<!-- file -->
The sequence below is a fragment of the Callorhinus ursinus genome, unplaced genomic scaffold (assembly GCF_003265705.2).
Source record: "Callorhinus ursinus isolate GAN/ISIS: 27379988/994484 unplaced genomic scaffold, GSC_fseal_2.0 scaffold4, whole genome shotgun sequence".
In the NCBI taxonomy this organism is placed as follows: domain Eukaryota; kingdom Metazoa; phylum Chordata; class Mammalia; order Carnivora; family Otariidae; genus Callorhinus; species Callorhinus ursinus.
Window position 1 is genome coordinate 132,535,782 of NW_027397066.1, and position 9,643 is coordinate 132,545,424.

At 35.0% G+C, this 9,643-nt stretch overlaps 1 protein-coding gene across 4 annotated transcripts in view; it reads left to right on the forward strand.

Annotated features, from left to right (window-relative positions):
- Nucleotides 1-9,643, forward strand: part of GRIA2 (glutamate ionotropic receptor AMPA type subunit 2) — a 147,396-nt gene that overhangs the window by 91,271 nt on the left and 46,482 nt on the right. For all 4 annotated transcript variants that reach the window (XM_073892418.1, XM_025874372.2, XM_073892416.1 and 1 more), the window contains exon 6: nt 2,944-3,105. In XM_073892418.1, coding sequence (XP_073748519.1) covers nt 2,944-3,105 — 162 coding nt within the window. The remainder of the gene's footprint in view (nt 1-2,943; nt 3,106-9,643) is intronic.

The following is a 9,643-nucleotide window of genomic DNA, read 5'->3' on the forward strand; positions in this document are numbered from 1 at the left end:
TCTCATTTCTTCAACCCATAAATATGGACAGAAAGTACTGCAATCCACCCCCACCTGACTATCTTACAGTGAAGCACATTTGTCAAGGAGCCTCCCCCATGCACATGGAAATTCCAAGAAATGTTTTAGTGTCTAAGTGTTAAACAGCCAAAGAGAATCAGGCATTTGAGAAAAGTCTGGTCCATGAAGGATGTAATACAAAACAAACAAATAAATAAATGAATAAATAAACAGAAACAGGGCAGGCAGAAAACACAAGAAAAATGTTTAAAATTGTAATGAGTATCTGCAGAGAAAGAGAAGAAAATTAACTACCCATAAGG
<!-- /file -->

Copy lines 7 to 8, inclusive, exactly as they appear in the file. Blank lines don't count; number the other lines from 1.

- Nucleotides 1-9,643, forward strand: part of GRIA2 (glutamate ionotropic receptor AMPA type subunit 2) — a 147,396-nt gene that overhangs the window by 91,271 nt on the left and 46,482 nt on the right. For all 4 annotated transcript variants that reach the window (XM_073892418.1, XM_025874372.2, XM_073892416.1 and 1 more), the window contains exon 6: nt 2,944-3,105. In XM_073892418.1, coding sequence (XP_073748519.1) covers nt 2,944-3,105 — 162 coding nt within the window. The remainder of the gene's footprint in view (nt 1-2,943; nt 3,106-9,643) is intronic.

The following is a 9,643-nucleotide window of genomic DNA, read 5'->3' on the forward strand; positions in this document are numbered from 1 at the left end: